September is spinal cord injury (SCI) awareness month. The spinal cord can be damaged at any point along the spine from the neck up and down to the tail bone. This damage can result in permanent loss of movement of all extremities below the injury if the spinal cord is completely severed. If part of the spinal cord remains intact, or an incomplete injury, then the degree of paralysis and weakness can vary based on the level and extent of damage.
As a part of the outpatient therapy team at CHI Health Immanuel Rehabilitation Institute, I help organize the SCI support group. Over the years I have tried to understand what the most confusing parts of life are right after a major injury. I have learned that there are so many things to try and wrap the brain around. One major question always reappears.
How Can You Get Back to Normal After a Spine Injury?
A natural worry is how to live a normal life after any level of SCI. The health care professional in me will list off many ways that therapy, self-motivation, and a good support system can keep you fulfilled and living a happy life. This sounds like the same advice you would hear after knee or shoulder surgery, too.
Therapy can help you figure out what your new normal is. Safety and independent function are always major goals. Also, learning what is important for your health and how to manage any issues that may arise.
Self-motivation can get you back to work or school or living on your own. Where there’s a will there’s a way and once you know what you want you can figure it out or reach out to someone who has maybe tried it before.
Again, as with anybody there are going to be good days and bad days. Many people will tell me that you find out who your true friends are after a life changing injury. Keep people close and ask for help when you need it. Your family and friends are such great resources for emotional support and physical help.
In the end the best way to prepare for the future is to live your present. You can have a down day but expect to get back up the next. Master your difficulties and figure out what you want. Learn more about the rehabilitation services at CHI Health.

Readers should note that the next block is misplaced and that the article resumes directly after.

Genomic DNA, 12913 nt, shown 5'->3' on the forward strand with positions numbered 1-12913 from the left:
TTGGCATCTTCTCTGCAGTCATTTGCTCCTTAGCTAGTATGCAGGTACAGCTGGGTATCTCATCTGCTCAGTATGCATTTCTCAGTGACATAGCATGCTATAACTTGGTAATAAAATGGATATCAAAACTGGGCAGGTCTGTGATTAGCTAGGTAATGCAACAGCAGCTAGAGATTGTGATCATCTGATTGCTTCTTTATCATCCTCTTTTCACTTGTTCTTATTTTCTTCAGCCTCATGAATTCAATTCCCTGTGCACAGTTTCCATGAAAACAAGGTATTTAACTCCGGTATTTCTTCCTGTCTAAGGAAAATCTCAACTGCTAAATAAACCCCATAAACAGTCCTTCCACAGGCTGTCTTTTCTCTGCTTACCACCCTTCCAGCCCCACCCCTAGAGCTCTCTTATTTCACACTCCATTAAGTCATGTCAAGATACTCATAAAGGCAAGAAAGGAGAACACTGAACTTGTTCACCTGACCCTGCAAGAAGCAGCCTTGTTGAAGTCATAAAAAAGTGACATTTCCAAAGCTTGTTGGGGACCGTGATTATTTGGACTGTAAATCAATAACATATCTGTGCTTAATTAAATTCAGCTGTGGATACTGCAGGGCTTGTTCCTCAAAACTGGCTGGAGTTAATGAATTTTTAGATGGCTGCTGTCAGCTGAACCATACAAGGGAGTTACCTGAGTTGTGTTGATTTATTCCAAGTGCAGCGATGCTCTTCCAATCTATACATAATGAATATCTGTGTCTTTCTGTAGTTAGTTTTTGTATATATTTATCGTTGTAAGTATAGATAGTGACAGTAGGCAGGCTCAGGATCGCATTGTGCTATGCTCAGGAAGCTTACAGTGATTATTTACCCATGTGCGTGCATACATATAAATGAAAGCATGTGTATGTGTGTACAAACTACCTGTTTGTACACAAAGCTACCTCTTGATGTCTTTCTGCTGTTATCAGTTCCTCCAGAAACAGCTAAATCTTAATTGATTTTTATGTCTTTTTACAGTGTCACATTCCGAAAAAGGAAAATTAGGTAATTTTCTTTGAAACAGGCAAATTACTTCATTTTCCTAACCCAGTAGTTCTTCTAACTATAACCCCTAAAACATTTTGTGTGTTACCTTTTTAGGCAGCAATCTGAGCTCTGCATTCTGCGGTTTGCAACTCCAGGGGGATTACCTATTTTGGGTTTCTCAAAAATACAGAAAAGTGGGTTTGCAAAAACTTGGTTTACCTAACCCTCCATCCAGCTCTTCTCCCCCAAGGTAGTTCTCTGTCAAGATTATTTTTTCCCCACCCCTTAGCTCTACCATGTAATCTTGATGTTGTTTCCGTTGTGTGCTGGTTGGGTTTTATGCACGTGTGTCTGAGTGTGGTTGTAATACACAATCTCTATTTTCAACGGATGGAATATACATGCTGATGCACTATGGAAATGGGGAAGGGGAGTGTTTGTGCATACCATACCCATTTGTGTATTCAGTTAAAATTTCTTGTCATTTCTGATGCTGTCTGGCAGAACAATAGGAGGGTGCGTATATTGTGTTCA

Experiences From the View of a Patient
Life After a Spinal Cord Injury
To follow up on living with a Spinal Cord Injury (SCI), I asked my friend Thanh for his perspective. In his own words he describes his injury and how this effects his body and mobility,
"My level of injury is an incomplete C5-C6 from a single car accident. The Injury causes me to have spasms from my neck down. Also causes tone and tightness in my legs. I have probably 80% sensation throughout my body. At times, it is hard to differentiate hot and cold.
When it comes to mobility there is a difference between upper and lower extremities. My Right shoulder range and motion is good and the biceps are strong. The left arm is tight, has less range of motion, and the biceps are weaker. My stronger arm (right) has weak triceps and the left arm with the weak biceps has strong triceps. When it comes to the lower extremities I think I have full mobility it’s just weak muscles especially in the right leg."
Therapy After Spinal Cord Injury
Thanh was only 15 when he got hurt and has made many friendships with many different therapists over the years. I asked Thanh how therapy has helped him and he said,
"I have been going to therapy off and on for the last 18 years and am so appreciative of the work they do. Right after the accident I was paralyzed from the neck down couldn’t move or do anything. Even as I gained mobility I did not think I would be able to ever put my shirt on myself.
Through the amazing work of Occupational therapy, I learned to do all the daily tasks you take for granted such as putting on clothes or brushing your teeth and I eventually gained enough mobility. Physical therapy strengthened my legs and eventually got me to walk again."
I asked Thanh to provide some insight to his life now, his support system and some of his favorite things to do.
"Well my family have been the best source of support. They are the only reason I carry on. When my accident happened there was somebody at the hospital every day for the entire three months I was there. Another piece of my support system is my best friend. He was one of my outlets getting out of the house. This is our 20th year of friendship.
When it comes to hobbies I like watching sporting events. I love fishing and being outdoors in general. One of my favorite things to do is go to concerts. I also have a job that get me close to sports and concerts so it works out well.
There are always going to be bad days or weeks, music is what gets me through stress and depression. It’s my drug in my therapy. I probably listen to unhealthy amounts of music going all the way back to high school with my earbuds in music on full blast listening for hours until my ears hurt. Wouldn’t surprise me get a brain tumor from all the radiation."
Learn more about Rehabilitation Services at CHI Health.